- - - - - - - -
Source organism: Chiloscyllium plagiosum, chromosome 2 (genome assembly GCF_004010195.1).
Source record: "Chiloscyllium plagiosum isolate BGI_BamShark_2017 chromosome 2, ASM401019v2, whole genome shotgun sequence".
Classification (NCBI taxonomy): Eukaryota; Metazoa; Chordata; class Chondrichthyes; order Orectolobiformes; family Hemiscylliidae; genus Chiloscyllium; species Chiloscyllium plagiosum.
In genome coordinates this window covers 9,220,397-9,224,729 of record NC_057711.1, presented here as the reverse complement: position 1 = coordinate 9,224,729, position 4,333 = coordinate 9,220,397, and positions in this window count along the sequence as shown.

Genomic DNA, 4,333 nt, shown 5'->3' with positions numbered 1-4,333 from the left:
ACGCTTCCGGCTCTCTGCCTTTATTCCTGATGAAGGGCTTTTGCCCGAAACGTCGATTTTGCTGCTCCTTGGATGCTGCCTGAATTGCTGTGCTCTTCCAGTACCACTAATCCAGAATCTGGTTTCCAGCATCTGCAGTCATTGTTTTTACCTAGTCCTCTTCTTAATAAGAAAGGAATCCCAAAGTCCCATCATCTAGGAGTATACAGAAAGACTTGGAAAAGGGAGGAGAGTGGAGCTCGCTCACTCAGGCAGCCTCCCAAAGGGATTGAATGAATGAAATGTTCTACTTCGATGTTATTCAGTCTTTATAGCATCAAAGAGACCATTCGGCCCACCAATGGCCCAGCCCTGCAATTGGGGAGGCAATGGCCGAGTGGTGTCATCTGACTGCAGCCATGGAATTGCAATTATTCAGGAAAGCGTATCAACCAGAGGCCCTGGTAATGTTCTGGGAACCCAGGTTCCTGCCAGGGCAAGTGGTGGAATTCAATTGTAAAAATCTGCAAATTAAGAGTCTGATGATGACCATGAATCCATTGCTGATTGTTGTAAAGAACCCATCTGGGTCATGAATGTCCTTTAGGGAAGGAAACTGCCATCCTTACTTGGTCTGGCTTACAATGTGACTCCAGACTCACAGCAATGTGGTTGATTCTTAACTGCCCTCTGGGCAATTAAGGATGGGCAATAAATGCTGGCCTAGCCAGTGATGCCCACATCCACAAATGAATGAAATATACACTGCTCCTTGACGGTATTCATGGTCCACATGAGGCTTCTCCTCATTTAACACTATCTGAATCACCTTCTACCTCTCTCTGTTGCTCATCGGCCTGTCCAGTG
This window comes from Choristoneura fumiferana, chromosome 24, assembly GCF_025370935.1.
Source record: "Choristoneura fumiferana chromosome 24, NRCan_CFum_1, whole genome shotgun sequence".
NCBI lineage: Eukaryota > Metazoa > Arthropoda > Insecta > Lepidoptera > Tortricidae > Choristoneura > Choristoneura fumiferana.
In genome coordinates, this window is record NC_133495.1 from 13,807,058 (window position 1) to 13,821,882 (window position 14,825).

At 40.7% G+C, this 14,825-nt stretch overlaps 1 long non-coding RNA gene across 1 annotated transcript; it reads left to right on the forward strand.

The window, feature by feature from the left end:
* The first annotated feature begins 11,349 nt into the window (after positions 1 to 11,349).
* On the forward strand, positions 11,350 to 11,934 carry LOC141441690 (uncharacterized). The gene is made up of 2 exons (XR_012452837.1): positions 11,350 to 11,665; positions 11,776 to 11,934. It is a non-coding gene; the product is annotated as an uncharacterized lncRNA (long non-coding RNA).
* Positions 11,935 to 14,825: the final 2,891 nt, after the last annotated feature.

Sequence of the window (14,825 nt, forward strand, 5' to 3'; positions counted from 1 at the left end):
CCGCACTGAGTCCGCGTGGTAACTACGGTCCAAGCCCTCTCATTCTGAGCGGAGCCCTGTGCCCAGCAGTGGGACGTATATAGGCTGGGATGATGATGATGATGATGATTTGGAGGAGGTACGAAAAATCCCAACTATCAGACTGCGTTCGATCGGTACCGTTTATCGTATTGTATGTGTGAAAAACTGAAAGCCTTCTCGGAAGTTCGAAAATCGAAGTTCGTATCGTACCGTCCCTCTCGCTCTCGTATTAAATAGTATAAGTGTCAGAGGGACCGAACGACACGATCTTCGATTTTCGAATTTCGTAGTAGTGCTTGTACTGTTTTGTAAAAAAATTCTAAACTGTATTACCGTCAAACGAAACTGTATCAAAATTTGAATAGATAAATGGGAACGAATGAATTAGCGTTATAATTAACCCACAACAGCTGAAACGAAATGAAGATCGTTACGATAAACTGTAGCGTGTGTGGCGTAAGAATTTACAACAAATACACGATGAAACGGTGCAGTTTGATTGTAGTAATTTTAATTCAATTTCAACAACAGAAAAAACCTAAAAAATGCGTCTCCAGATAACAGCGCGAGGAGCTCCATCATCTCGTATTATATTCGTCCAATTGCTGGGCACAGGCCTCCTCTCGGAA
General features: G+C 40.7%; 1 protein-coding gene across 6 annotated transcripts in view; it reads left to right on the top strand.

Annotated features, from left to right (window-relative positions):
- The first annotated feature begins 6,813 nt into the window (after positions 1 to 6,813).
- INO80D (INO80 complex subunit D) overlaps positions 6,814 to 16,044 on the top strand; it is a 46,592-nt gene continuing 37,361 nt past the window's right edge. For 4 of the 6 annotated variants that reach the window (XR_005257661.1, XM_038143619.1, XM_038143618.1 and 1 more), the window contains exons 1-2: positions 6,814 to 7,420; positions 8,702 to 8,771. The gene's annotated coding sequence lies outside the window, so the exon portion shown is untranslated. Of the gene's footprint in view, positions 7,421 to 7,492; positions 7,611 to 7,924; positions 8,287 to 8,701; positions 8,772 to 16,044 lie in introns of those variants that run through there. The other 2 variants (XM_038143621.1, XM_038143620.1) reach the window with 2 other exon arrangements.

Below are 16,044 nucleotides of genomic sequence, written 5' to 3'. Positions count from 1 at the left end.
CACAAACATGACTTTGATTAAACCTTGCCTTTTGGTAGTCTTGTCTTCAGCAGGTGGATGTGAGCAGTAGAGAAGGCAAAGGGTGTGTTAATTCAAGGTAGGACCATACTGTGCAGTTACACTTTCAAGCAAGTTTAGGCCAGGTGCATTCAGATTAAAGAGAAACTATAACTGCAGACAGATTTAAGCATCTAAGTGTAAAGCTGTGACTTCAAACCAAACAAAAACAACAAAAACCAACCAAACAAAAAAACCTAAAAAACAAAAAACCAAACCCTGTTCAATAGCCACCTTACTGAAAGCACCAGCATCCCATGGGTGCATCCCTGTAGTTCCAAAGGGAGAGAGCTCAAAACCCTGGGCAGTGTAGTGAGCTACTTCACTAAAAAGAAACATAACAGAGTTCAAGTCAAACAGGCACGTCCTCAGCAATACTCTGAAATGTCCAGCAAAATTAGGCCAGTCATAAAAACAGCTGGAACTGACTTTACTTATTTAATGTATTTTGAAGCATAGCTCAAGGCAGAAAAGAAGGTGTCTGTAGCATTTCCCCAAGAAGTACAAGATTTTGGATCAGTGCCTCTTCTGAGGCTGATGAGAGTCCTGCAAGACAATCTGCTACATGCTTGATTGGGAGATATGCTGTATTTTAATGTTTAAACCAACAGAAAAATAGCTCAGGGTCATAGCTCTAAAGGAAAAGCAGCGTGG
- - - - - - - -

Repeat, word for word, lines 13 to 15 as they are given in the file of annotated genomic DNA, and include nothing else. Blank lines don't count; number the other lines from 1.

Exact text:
* The first annotated feature begins 11,349 nt into the window (after positions 1 to 11,349).
* On the forward strand, positions 11,350 to 11,934 carry LOC141441690 (uncharacterized). The gene is made up of 2 exons (XR_012452837.1): positions 11,350 to 11,665; positions 11,776 to 11,934. It is a non-coding gene; the product is annotated as an uncharacterized lncRNA (long non-coding RNA).
* Positions 11,935 to 14,825: the final 2,891 nt, after the last annotated feature.